Banks' borrowing from the Federal Reserve's emergency lending program declined further over the past week as strains from the credit crisis ease.
The Fed reported Thursday that daily borrowing from its emergency loan program averaged $10.75 billion for the week that ended Wednesday. That is down by $739 million from the $11.49 billion average borrowing in the previous week.
At the height of the financial crisis, emergency borrowing from the Fed's discount window exceeded $100 billion a day.
Federal Reserve Chairman Ben Bernanke told Congress that low interest rates are still needed to bolster the economic recovery, reaffirming the Fed's decision last week to keep its target for overnight loans between banks at a record low of zero to 0.25 percent.
Bernanke's comments came at a House Financial Services Committee hearing called to examine the Fed's strategy to wind down the extraordinary support it provided to the economy during the worst financial crisis since the 1930s.
Economists saw Bernanke's remarks as the latest evidence that the Fed does not contemplate raising rates until the economy is on much more solid footing, with unemployment starting to come down on a sustained basis.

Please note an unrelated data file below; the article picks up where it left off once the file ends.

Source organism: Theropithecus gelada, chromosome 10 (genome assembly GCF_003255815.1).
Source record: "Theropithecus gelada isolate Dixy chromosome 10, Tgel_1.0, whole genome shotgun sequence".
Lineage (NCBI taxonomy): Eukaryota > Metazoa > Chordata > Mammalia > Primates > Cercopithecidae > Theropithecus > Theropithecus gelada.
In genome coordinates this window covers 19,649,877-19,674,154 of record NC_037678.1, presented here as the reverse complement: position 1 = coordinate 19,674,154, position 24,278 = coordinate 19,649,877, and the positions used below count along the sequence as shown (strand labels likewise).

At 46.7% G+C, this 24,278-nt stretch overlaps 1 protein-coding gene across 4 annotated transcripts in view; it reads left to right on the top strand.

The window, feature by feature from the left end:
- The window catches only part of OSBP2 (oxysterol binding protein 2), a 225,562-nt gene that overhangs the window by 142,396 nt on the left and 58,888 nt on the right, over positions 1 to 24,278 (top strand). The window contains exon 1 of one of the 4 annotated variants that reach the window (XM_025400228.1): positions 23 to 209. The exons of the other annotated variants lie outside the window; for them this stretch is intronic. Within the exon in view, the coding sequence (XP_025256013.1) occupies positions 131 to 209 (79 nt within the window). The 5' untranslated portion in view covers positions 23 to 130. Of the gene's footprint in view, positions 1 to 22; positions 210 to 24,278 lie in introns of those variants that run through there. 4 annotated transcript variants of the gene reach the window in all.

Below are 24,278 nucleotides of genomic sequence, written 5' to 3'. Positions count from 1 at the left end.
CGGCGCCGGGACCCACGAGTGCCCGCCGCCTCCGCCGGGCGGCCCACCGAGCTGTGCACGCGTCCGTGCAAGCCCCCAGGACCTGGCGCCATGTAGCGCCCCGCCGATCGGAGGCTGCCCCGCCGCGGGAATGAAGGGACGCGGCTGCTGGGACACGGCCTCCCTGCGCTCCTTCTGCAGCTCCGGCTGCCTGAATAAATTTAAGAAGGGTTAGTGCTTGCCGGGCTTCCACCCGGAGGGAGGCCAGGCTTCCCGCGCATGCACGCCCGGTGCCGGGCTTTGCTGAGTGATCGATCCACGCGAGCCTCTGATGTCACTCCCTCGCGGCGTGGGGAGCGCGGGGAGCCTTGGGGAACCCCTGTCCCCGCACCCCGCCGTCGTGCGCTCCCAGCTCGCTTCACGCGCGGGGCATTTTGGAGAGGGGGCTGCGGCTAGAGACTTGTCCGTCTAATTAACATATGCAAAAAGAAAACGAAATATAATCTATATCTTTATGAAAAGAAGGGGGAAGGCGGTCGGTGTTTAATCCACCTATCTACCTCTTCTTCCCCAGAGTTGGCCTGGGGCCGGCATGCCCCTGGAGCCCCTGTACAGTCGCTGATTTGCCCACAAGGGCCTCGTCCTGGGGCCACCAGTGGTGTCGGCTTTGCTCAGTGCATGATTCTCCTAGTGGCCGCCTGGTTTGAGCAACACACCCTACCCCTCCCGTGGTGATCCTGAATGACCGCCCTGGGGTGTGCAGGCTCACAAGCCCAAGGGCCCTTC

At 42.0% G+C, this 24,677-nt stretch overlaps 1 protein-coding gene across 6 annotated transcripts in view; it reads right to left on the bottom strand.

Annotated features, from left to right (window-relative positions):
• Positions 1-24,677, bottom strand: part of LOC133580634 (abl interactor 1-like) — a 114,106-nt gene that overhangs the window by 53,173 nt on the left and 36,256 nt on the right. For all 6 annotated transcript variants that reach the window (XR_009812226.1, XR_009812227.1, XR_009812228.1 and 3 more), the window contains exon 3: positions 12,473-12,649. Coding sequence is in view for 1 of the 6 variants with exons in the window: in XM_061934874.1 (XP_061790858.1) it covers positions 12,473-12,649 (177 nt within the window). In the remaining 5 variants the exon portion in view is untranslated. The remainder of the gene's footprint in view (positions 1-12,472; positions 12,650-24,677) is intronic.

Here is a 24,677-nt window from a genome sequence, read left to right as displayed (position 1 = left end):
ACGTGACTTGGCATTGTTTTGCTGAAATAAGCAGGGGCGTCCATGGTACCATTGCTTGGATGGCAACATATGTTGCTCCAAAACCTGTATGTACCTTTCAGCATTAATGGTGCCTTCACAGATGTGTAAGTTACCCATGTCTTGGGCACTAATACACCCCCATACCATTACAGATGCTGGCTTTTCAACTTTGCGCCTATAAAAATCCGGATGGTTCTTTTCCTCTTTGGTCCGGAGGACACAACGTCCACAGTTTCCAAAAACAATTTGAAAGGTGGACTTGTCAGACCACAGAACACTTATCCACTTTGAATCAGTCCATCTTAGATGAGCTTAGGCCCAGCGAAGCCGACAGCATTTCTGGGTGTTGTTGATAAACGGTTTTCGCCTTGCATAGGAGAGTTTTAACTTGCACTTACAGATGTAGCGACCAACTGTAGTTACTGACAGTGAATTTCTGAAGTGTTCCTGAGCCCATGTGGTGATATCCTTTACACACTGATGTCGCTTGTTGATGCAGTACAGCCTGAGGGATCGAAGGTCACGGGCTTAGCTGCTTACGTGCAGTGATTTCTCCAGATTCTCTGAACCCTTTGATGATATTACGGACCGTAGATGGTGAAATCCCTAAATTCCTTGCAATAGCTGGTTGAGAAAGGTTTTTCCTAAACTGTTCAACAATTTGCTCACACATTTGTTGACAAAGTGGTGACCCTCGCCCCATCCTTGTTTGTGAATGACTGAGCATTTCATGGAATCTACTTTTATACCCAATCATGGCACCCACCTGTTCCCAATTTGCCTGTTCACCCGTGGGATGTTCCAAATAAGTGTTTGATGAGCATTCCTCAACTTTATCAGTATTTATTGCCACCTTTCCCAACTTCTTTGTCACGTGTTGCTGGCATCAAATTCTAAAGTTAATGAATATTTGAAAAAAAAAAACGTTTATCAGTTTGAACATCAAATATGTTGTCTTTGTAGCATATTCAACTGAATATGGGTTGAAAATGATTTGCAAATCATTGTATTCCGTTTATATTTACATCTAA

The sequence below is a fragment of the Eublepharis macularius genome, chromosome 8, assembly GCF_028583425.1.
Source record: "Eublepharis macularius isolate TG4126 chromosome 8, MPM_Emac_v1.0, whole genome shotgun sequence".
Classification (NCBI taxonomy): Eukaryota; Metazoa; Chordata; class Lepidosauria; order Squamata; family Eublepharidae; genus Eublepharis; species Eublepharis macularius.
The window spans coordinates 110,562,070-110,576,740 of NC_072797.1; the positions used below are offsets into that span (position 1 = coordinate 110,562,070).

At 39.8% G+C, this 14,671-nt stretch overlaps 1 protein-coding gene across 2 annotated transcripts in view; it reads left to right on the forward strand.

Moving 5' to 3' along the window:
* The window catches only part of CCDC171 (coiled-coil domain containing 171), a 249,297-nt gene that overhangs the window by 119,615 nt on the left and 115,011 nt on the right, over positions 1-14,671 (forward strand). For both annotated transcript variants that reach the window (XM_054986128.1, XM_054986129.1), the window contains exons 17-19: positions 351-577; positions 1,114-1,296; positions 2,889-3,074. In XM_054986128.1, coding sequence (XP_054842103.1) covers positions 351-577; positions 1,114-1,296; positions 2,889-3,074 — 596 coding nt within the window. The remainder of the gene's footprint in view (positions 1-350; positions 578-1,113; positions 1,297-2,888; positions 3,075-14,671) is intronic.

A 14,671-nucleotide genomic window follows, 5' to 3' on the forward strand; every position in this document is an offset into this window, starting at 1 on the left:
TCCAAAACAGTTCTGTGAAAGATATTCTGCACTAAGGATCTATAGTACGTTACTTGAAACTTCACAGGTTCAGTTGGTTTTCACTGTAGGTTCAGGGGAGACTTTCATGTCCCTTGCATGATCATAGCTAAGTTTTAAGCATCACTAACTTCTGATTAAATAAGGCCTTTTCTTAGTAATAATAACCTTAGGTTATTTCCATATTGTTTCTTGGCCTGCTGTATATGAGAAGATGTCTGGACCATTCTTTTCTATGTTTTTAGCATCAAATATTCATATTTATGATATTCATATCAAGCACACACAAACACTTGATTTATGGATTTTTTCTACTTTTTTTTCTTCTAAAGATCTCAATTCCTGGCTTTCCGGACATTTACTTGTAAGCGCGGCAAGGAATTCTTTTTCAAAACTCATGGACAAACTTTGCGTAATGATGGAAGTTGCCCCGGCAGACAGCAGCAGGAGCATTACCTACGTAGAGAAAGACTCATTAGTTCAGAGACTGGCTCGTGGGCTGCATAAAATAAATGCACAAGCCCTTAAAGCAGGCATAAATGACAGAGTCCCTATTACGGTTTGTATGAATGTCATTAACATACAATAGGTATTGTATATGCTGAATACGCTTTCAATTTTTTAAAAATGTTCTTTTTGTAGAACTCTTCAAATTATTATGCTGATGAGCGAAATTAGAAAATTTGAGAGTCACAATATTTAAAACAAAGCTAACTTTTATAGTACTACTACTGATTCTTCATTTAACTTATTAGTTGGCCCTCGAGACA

While the Fed has kept the key federal funds rate unchanged, it has begun wrapping up a number of other financial support programs put in place at the height of the financial crisis in 2008 and 2009. The small levels of activity in many of those programs were evidence in the Fed's latest balance sheet report.
However, the report did show that the central bank is on track to meet its goal of purchasing $1.25 trillion in mortgage backed securities from Fannie Mae and Freddie Mac by the end of this month. For the week ending on Wednesday, the Fed's holdings of those securities averaged $1.07 trillion, up by $6.69 billion from the previous week, the new report showed.
The report showed that the central bank's balance sheet stood at $2.32 trillion as of Wednesday, more than double where it stood before the financial crisis began.
Bernanke told the committee that the Fed will monitor closely how mortgages react after the Fed's purchase program for mortgage-backed securities wraps up at the end of the month. The central bank has left the door open to reviving the program if the housing industry needs further support.
Freddie Mac reported Thursday that mortgage rates moved slightly higher this week with the average rate on a 30-year mortgage inching up to 4.89 percent, compared to 4.96 percent last week.
Some economists have expressed worries that once the Fed's purchase program of mortgage-backed securities ends rates could start climbing, but other analysts believe that the struggling housing market will keep demand for mortgages and rates at low levels.
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